• Update plans: If you started with the most pressing area of the business, it’s time to move on to your other stakeholder groups. If you have a team of more advanced learners, offer them next-level courses and challenges to continue to hone their skills. Maybe it’s time to deploy an education plan across your organization to create a security-first mindset. Create your training plan 2.0 and onward!

Once you take the leap and have the first round of training behind you, application security training moves from being a demanding burden to becoming a valuable contribution and competitive advantage for your organization. For a quick summary of the steps involved in launching successful training programs check out our infographic Four Steps to Implementing AppSec Training.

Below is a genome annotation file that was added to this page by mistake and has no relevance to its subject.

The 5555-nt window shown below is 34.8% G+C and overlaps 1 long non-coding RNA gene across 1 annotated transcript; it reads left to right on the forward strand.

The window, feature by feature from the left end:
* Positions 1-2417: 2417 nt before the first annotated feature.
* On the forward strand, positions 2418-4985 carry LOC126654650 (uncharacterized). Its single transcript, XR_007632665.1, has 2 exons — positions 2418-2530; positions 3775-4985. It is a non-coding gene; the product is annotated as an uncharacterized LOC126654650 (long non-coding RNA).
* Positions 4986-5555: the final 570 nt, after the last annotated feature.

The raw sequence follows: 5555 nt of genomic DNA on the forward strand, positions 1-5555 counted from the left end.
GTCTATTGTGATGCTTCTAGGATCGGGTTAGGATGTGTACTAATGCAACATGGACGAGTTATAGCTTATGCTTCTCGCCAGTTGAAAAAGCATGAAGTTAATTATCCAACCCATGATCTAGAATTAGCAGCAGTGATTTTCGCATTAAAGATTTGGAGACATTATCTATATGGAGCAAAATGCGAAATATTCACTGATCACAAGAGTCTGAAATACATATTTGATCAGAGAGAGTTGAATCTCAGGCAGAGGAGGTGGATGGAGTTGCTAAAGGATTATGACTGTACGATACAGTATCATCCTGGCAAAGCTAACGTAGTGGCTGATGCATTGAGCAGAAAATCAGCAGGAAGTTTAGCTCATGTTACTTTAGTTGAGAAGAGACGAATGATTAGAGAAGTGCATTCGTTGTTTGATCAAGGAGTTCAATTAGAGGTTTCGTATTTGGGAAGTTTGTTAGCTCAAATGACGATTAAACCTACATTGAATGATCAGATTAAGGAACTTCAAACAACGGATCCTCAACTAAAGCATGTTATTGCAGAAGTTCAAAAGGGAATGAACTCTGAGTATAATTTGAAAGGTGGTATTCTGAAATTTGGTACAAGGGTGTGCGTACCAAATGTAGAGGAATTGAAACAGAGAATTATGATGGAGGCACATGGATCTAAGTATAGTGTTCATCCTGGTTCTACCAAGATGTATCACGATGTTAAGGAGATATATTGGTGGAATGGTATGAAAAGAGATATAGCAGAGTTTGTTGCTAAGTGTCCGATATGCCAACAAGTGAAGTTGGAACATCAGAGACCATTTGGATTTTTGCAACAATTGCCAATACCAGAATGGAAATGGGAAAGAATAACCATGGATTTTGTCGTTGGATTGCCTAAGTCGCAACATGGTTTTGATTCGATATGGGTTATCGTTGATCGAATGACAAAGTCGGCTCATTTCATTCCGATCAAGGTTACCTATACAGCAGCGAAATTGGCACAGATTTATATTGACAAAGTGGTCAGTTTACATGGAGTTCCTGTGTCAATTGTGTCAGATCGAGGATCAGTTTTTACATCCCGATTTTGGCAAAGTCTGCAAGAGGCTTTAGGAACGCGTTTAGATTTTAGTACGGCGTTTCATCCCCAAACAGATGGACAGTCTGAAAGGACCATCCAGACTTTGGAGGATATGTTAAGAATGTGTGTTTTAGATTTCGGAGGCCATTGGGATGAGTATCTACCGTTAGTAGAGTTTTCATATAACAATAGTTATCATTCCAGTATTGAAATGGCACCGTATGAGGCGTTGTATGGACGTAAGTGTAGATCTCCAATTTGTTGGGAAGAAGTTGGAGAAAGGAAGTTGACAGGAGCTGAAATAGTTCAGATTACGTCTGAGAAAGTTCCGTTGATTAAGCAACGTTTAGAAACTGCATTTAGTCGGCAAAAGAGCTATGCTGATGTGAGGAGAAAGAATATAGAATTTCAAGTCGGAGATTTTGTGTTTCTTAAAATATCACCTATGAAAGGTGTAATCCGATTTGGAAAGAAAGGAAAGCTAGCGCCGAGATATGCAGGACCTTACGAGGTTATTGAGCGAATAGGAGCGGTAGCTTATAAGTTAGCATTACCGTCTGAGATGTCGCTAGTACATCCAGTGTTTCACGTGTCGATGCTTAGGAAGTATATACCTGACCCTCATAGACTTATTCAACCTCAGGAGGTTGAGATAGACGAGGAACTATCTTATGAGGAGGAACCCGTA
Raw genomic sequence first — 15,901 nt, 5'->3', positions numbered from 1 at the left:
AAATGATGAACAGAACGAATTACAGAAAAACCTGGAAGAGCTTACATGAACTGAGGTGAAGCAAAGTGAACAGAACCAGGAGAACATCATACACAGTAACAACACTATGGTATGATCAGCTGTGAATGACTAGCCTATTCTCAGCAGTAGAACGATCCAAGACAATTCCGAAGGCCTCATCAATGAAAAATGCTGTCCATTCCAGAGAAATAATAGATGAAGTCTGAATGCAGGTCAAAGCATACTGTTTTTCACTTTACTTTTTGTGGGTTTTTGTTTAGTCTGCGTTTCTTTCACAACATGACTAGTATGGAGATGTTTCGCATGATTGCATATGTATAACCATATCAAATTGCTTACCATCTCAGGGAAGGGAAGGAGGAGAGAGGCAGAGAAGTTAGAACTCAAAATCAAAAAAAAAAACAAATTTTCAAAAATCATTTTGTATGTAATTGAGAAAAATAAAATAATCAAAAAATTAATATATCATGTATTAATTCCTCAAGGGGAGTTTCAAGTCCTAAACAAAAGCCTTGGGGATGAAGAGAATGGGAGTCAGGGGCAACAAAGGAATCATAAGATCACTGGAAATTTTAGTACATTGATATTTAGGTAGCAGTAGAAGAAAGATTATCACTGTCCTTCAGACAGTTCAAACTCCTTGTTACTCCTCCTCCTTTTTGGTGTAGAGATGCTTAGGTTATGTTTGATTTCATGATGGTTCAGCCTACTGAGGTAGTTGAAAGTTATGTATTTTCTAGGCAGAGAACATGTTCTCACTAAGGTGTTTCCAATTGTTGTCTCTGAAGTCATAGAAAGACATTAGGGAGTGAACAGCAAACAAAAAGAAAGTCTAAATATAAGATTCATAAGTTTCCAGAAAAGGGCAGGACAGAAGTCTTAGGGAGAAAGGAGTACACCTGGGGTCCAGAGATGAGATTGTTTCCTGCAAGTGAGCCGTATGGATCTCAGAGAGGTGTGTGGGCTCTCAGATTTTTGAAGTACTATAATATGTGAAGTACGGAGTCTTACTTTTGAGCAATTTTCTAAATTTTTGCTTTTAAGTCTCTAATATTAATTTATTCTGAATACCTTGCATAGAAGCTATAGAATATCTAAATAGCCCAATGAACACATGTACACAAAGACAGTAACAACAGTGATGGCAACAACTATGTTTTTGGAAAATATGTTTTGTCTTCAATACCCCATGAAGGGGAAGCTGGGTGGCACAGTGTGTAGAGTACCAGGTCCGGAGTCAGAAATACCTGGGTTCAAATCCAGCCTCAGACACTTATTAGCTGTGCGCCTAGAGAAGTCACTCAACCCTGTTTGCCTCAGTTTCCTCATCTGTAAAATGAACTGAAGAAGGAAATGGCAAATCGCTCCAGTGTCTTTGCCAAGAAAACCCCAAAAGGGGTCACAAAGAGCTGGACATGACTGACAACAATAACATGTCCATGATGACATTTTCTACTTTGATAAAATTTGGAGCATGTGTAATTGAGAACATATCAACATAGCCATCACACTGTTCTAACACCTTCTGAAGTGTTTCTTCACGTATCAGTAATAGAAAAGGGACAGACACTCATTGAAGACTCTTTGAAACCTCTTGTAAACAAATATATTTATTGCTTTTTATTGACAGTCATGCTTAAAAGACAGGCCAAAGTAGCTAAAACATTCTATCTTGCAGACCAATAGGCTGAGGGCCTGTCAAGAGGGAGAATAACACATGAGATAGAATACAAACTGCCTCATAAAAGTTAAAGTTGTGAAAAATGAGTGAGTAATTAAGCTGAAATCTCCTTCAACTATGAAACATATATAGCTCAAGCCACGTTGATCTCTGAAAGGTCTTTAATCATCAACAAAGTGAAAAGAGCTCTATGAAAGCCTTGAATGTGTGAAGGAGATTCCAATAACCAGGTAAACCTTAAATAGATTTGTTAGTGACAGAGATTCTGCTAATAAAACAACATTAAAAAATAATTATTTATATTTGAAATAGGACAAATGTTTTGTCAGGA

About Fred Pinkett, Senior Director Product Management

Fred Pinkett is the Senior Director of Product Management for Security Innovation. Before this role, he was at Absorb, Security Innovation's learning management system partner. In his second stint with the company, he is the first product manager for Security Innovation's computer-based training. Fred has deep experience in security and cloud storage, including time at RSA, Nasuni, Core Security, and several other startups. He holds an MBA from Boston College and a BS in Computer Science from MIT. While working at both Security Innovation and Absorb, Fred clearly can't stay away from the intersection between application security and learning. Connect with him on LinkedIn.